28 any of his appeals were improperly cancelled by the PVSP Office of Appeals, or by any individual
1 Appeals Coordinator. (ECF No. 36-4, Declaration of R. Navarro at ¶ 13.)
Defendants argue that Plaintiff failed to properly exhaust his administrative remedies for
5 his excessive force claim against Defendant Laita, and the related failure to intervene claim
6 against Defendant Gonzales, because Plaintiff failed to put PVSP on notice of his allegations that
7 Defendant Laita handcuffed him and dragged him to his cell.3 Defendants also assert that Plaintiff
8 failed to put prison officials on notice that Defendant Laita caused injury to his wrist. (ECF No.
9 36-2 at pp. 5-6.)
With regard to the first exhausted inmate appeal, log number PVSP-11-01623, Defendants
11 argue that this appeal only concerned allegations that Defendant Gonzales forced Plaintiff into his
12 cell, which led to him being assaulted by his cellmate. (ECF No.36-2 at p. 5; DSF 6.) While
13 Defendant Laita was identified and interviewed for his involvement in the incident, Defendants
14 contend that Plaintiff failed to allege that Defendant Laita or any other officer handcuffed him,
15 dragged him into his cell or injured his wrist.4 (ECF No. 36-2; DSF 8.)
Defendants acknowledge that Plaintiff tried to raise his allegations of excessive force
17 against them in his response to a CDCR Form 695 screen-out letter dated February 7, 2012.
18 Defendants argue, however, that this additional discussion is outside of the original CDCR 602
19 and 602-A, and does not appear to have been considered by the Third Level Examiner. (Id. at p.
20 6; DSF 9.)
Defendants further assert that Plaintiff’s second inmate appeal, log number PVSP-12-
22 00113, which challenged his RVR conviction for fighting with his cellmate, did not exhaust
23 Plaintiff’s administrative remedies regarding allegations against Defendants Laita and Gonzales.
24 (ECF No. 36-2 at p. 6.) While Plaintiff attempted to add allegations against Defendants Laita and
Defendants are not challenging Plaintiff’s claim that Defendant Gonzales failed to protect him from being
assaulted by his cellmate in this motion. Defendants admit that the failure to protect claim was properly exhausted.
(ECF No. 36-2 at p. 1 n. 1.)
Defendants also suggest that Plaintiff’s allegations in PVSP-11-01623 contradict his complaint because he
originally alleged that Defendant Gonzales forced him into the cell. (ECF No. 36-2 at p. 6.) However, not only was
Defendant Laita interviewed as part of the incident (DSF 8), but Plaintiff also alleged in PVSP-11-01623 that “they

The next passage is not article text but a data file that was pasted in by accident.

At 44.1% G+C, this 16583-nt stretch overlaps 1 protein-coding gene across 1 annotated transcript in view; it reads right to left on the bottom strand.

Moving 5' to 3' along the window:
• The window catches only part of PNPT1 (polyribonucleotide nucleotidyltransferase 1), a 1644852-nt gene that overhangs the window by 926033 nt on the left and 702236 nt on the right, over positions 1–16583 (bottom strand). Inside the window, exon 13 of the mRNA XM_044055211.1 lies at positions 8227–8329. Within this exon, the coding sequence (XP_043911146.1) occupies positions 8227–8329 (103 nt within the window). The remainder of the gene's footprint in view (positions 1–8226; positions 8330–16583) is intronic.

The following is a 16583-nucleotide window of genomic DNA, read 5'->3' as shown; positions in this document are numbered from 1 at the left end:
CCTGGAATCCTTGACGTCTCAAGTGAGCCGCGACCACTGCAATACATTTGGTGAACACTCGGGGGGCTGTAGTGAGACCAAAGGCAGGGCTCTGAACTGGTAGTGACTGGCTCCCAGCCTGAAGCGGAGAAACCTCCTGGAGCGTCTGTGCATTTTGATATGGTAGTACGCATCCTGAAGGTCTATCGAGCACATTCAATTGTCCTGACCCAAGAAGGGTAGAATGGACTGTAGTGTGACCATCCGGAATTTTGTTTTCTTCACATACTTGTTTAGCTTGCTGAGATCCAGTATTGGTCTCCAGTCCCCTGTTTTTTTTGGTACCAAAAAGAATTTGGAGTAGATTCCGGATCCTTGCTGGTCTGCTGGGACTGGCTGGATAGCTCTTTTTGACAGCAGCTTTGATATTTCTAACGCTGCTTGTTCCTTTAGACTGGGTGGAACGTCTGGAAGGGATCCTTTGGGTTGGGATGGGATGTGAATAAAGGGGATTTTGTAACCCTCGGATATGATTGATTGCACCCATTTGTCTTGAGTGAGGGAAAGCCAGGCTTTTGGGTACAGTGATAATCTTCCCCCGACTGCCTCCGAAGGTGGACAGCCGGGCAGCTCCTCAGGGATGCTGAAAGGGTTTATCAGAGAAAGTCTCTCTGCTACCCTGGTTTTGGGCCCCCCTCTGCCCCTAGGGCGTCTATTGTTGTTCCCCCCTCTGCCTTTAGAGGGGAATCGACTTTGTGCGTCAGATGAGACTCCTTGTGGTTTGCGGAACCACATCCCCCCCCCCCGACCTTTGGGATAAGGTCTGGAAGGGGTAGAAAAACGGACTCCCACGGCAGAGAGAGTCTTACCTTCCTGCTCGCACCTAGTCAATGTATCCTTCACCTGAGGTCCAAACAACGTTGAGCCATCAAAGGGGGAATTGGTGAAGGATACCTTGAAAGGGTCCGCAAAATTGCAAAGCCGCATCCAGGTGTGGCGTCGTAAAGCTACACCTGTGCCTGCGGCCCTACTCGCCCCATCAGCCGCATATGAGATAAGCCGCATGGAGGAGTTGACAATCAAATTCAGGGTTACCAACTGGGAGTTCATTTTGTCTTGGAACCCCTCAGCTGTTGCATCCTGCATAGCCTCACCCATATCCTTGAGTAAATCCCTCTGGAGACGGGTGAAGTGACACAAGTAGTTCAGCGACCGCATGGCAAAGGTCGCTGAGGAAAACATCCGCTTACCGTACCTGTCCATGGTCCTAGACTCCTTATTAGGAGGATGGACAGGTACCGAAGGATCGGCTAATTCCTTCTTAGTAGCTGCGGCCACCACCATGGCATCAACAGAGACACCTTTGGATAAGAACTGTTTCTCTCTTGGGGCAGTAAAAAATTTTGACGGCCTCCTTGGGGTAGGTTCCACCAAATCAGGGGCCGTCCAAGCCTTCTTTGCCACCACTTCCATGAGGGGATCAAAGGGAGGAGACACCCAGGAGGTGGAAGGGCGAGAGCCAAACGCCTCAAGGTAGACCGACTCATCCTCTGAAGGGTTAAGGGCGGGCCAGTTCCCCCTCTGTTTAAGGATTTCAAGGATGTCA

pushed me in the cell.” (Ex. 2 to Voong Decl., ECF No. 36-5 at p. 10,) (emphasis added.)
1 Gonzales in this appeal, prison officials declined to address any such allegations and only
2 adjudicated Plaintiff’s challenge to the RVR. (Id.; DSF 9-11.)
Plaintiff counters that he properly exhausted the administrative appeals process. Plaintiff
5 notes that Defendant Laita was mentioned in the first level response to Appeal Log PVSP-116 01623 in connection with the confidential inquiry. (ECF No. 39 at p. 3, and Ex. A at p. 6.)
7 Plaintiff also asserts that he alleged in the appeal that he was injured by staff misconduct. (ECF
8 No. 39 and Ex. 2 at p. 13.) Plaintiff contends that this appeal therefore alerted prison officials to
9 the nature of the problem or wrong. Plaintiff also contends that he tried to raise the issue of
10 excessive force involving defendants in response to a CDCR Form 695, but appears to
11 acknowledge that this was outside of the 602 and 602A for PVSP-11-01623.
According to the evidence presented, Plaintiff submitted an inmate appeal, PVSP-11-
14 01623, dated November 7, 2011. (DSF 5-6.) In that appeal, Plaintiff alleged as follows: “Sgt.
15 Gonzales physically forced me into my cell after I told him the cellie they were trying to house me
16 with was not compatible, they pushed me in the cell, I was then assaulted.” (Ex. 2 to Voong Decl.,
17 ECF No. 36-5 at p. 10.) Plaintiff’s appeal was processed as a staff complaint. (Id. at pp. 14-15.)
The first level response indicated that a confidential inquiry was conducted during which
19 “accused staff members were interviewed: Sergeant A. Gonzales and Officer C. Laita.” (Id. at p.
20 14; see also DSF 7.) It was determined that staff did not violate CDCR policy. (Ex. 2 to Voong
21 Decl., ECF No. 36-5 at p. 15.)
The second level response addressed Plaintiff’s allegations of “staff misconduct against C.
23 Laita, Correctional Officer; and A. Gonzales, Correctional Sergeant.” (Id. at p. 16.) Following an
24 inquiry, it was determined that staff did not violate CDCR policy. (Id. at p. 17.)
Plaintiff appealed to the third level of review and stated as follows:
I am not satisfied with the SLR response because but not limited to: (1) the
misconduct of the named-prison guards isn’t addressed; and, (2) the named-prison
guards did in fact violate my state and federal rights. The SLR response merely
consists of a cookie-cutter or form-response indicating that the named prison
guards did nothing wrong. There’s simply no accountability. I was seriously
injured by both the named-guards and an inmate.
(Id. at p. 11.) The appeal was denied at the third level of review. (Id. at pp. 8-9.) According to the